Like the habits, practices and attitudes of the generations who came before us, children of divorce are shaped by their own life experiences. Even in South Florida, Nowhere is this truer than with children of 1970s and ’80s divorces – and how they handle issues of timesharing, joint custody and parental involvement. Now that they’re parents of young children, how has divorce affected Generation X – those Americans born between 1965 and 1980?
As youths, Gen Xers experienced a new type of divorce – where Dad may have been distant or part of a new family, Mom may have been disaffected, and both may have seemed detached as they tried to discover whom they would become.
The children? They often were an afterthought.
“Growing up, my brother and I were often left to our own devices, members of the giant flock of migrant latchkey kids in the 1970s and ’80s,” wrote Susan Gregory Thomas in her new book, “In Spite of Everything: A Memoir.”
“Our suburb was littered with sad-eyed, bruised nomads, who wandered back and forth between used-record shops to the sheds behind the train station where they got high and then trudged off, back and forth from their mothers’ houses during the week to their fathers’ apartments every other weekend.”
The passage was part of an adaptation in a recent Wall Street Journal article, “The Divorce Generation” [http://online.wsj.com/article/SB10001424052702303544604576430341393583056.html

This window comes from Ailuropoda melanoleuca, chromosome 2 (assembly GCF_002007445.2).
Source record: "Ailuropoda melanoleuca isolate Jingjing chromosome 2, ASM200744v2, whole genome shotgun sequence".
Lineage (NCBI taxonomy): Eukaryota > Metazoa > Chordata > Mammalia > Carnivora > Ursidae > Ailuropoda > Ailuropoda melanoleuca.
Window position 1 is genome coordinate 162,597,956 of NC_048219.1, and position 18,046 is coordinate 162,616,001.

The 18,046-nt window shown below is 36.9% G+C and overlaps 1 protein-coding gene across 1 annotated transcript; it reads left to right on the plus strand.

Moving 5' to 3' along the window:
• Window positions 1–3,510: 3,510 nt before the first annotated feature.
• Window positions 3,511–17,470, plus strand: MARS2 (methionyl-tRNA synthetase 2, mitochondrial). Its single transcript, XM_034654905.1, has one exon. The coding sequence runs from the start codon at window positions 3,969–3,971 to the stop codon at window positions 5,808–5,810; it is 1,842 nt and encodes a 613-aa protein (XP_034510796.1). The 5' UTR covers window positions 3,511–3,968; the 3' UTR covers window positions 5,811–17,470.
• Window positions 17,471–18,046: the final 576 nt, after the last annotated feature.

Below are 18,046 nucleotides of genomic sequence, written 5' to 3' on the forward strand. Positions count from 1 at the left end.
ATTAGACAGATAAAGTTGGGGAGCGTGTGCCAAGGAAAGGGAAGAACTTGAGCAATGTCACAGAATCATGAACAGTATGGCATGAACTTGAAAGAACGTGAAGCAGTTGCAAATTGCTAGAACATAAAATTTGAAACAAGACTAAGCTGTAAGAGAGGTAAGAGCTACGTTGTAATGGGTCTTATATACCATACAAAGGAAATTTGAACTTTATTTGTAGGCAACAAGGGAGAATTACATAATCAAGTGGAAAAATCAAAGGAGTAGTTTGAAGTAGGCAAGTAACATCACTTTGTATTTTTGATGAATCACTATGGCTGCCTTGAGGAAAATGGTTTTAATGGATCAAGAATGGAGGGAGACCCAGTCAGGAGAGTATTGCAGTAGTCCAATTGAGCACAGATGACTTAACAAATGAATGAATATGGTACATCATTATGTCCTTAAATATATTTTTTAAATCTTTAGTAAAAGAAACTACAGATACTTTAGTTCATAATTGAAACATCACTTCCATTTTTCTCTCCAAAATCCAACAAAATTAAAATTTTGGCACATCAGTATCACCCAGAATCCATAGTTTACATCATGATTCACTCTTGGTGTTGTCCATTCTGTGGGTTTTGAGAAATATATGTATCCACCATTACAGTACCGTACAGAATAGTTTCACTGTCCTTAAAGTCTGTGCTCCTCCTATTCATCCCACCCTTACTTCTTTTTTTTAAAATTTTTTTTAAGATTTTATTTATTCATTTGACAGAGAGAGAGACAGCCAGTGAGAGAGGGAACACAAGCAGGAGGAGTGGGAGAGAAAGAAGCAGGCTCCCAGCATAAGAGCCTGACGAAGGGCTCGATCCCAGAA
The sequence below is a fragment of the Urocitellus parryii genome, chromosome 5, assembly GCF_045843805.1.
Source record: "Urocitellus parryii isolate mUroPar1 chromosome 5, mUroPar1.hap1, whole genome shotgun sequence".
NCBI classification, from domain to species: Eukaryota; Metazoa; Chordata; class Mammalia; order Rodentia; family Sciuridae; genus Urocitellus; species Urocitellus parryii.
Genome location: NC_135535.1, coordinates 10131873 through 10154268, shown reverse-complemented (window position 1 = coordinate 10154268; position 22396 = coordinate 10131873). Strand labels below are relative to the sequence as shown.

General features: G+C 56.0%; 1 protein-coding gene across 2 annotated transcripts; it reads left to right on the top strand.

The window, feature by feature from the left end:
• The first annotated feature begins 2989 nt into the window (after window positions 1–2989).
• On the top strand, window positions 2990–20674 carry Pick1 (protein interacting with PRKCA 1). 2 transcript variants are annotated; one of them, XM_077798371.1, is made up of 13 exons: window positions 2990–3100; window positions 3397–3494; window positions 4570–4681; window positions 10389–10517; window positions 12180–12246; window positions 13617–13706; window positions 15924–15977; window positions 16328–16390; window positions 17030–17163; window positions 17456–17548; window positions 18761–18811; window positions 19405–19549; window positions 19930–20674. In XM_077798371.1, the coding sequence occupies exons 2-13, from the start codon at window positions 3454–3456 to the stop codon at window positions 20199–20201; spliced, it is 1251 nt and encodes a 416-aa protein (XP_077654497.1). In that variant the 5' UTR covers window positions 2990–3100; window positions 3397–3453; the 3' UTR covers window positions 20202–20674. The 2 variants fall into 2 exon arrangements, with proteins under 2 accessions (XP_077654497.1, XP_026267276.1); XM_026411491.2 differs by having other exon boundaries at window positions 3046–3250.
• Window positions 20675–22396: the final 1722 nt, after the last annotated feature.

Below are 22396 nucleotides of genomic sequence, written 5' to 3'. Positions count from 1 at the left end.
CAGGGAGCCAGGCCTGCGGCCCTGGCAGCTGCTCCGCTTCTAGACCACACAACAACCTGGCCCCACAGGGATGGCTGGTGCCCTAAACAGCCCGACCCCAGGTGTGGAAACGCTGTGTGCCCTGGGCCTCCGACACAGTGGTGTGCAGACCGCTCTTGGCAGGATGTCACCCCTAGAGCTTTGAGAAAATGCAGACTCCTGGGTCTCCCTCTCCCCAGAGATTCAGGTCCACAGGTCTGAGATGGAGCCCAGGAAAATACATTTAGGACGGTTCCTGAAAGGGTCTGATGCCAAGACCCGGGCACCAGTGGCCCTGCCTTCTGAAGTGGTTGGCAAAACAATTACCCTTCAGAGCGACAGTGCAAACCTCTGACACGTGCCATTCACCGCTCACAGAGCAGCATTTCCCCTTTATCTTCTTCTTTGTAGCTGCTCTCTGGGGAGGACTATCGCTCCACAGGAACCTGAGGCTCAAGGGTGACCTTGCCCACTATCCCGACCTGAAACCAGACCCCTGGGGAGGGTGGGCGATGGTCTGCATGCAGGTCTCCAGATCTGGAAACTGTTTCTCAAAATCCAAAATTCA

]. The essay raises serious questions about how generations are affected by divorce, and how each carries forward the lessons learned from its own experiences.
IF they get divorced, it seems Gen Xers have strived for divorce different from that of their parents. Those raised as the product of divorce have struggled in their own way to make divorce – when it happens – a dramatically different event than that which they endured.
One result is more joint custody. In Ms. Thomas’ research and in our family law practice, we find that joint custody makes for happier, friendlier parents who fight less. This inarguably filters down to the children, both in what they witness at home – and how they handle conflict resolution in their own lives.
Moreover, joint custody – or a 50/50 timesharing of the children between each parent – is only possible among friendly parents.
This should be the norm that both parties strive for.
In our practice, we counsel our clients that money, property, possessions and other “things” amassed during marriage might seem worth “fighting for” in divorce. Devoid of real incidents of abuse or neglect, where one parent is trying to protect the children from a truly abusive situation, the children are not possessions to be fought over.
To be sure, the ill effects of dysfunction or instability are not reserved to households of divorce; homes with married parents can nonetheless be dysfunctional to the extent that it affects the children’s character, personalities and futures.
Yet, 50/50 timesharing between loving, caring, nurturing parents should be the norm, not some remarkable exception. It’s an idea we all can endorse.